Table 3. Cox Regression Analyses Assessing the Prognostic Significance of Mucin 4 Expression
Prognostic VariableIndicator of Poor PrognosisHR (95% CI)P
  1. HR indicates hazard ratio; CI, confidence interval; MUC4, mucin 4.

Overall   
 MUC4 expression: Low vs high expressionHigh expression2.07 (1.14-3.75).017
 Tumor stage   
  I vs IIII1.34 (0.46-3.85).582
  I vs IIIIII4.95 (1.84-13.27).001
  I vs IVIV14.15 (4.64-43.10)<.0001
 Tumor grade: High vs lowHigh grade1.47 (0.77-2.78).243
 Tumor location: Proximal vs distal colonProximal colon0.92 (0.64-1.31).644
 Tumor size: >5 cm vs ≤5 cm>5 cm1.12 (0.63-1.97).693
 Tumor type: Mucinous vs nonmucinousMucinous1.37 (0.73-2.59).321
Early stage: Stages I and II   
 MUC4: Low vs high expressionHigh expression3.77 (1.46-9.73).006
 Tumor grade: High vs lowHigh grade2.91 (1.00-8.44).049
Advanced stage: Stages III and IV   
 MUC4: Low vs high expressionHigh expression1.74 (0.87-3.45).113

The multivariate regression models that were generated separately for early and advanced tumor stages demonstrated that increased expression of MUC4 is an independent indicator of a poor prognosis only in patients with early stage CRCs (Table 3). The HR for early stage tumors was 3.77 (95% CI, 1.46-9.73). For early stage CRCs, tumor grade also was associated significantly with patient survival (HR, 2.91; 95%CI, 1.00-8.44). The prognostic significance of MUC4 in advanced-stage CRCs, however, was not statistically significant (HR, 1.74; 95%CI, 0.87-3.45).

DISCUSSION

To our knowledge, the current study is the first to report the prognostic value of phenotypic expression of MUC4 in primary CRCs. In general, MUC4 expression was observed in the cytoplasm of both normal colonic epithelium and in CRCs. Some CRCs demonstrated membrane staining in addition to cytoplasmic localization. High expression of MUC4 was noted in 25% of CRCs. Survival analyses based on tumor stage indicated that MUC4 expression was associated with shortened survival for patients with early stage CRC, but not for patients with advanced-stage CRC. These findings were confirmed in multivariate Cox regression analyses, suggesting that high MUC4 expression is an independent indicator of a poor prognosis for patients with CRCs.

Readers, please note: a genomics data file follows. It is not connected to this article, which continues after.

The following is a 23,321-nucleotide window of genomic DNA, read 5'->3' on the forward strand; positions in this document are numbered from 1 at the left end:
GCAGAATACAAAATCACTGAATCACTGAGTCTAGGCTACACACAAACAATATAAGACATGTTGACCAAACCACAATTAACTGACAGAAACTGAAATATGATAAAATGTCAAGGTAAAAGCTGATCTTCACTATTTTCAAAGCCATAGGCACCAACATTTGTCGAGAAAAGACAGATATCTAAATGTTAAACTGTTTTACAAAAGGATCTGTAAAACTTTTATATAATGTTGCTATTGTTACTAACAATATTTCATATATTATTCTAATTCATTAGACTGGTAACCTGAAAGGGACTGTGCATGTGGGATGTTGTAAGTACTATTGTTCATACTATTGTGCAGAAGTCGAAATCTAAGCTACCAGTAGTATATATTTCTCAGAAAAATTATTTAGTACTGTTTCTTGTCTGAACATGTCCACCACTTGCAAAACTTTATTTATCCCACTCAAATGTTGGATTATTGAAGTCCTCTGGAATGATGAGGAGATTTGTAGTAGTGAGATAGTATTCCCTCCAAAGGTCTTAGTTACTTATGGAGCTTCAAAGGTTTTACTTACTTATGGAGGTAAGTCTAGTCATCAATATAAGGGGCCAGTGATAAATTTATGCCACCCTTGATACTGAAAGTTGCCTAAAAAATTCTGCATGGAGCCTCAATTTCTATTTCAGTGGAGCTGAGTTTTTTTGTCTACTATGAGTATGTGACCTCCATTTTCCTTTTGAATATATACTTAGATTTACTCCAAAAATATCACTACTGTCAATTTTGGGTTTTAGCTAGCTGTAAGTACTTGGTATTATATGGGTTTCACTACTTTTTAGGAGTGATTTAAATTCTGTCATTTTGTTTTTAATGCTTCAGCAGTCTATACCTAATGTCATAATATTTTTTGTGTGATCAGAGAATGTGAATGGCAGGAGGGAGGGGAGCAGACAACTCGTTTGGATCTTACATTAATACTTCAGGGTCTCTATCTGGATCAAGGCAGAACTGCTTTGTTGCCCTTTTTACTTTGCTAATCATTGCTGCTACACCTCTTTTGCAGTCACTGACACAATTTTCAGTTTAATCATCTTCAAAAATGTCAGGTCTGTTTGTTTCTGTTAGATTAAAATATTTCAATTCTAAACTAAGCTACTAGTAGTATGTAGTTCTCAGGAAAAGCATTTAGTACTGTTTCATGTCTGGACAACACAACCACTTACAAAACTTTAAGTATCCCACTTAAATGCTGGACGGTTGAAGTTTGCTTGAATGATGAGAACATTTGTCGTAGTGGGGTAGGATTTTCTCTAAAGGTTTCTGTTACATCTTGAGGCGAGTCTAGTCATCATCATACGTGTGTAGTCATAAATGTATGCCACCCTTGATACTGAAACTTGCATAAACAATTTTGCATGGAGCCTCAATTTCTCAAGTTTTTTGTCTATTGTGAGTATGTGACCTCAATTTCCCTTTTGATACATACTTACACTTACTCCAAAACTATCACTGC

Similar to what we observed in the current study, earlier investigations reported cytoplasmic staining of MUC4 in normal colonic epithelium with accentuated staining in the lower two-thirds of the normal crypts.33 In our study, increased expression of cytoplasmic MUC4 relative to normal epithelium was observed in 25% of CRCs. Similar increased expression of MUC4 at the messenger RNA level was reported in CRCs compared with normal tissue.34 In the current study, in addition to the cytoplasmic localization of MUC4, we observed membrane staining in 13% of patients. A previous study in lung cancer13 demonstrated staining in the cytoplasm (33%), the membrane (9%), or both (58%). In pancreatic and extrahepatic bile-duct cancers, MUC4 staining was observed primarily in the cytoplasm.12, 35 In our study, CRCs demonstrated either decreased MUC4 expression (69%) or the complete lack of MUC4 expression (6%). This decreased or lack of expression can be attributed to epigenetic mechanisms (DNA hypermethylation and histone modifications), as demonstrated in earlier studies of pancreas and gastric cancer cells.36 However, such a relation (hypermethylation) was demonstrated in only some colon cancer cells.37 These findings suggest that the regulation of MUC4 expression is not organ-specific but varies in individual cancer cells.

Aberrant expression of MUC4 in lung and pancreatic cancers has been evaluated previously as a diagnostic marker.35, 38 Overexpression of MUC4 was observed in pancreatic adenocarcinomas, but its expression was undetectable in normal pancreas and in chronic pancreatitis.18, 19, 35, 39, 40 Thus, MUC4 could be used as an early diagnostic marker of pancreatic adenocarcinomas.35 In addition, MUC4 has been used to differentiate lung adenocarcinomas from malignant mesothelioma in pleural effusions.38 In our current study, because MUC4 expression was observed in the normal colonic epithelium and in CRCs, MUC4 cannot be used as a diagnostic marker.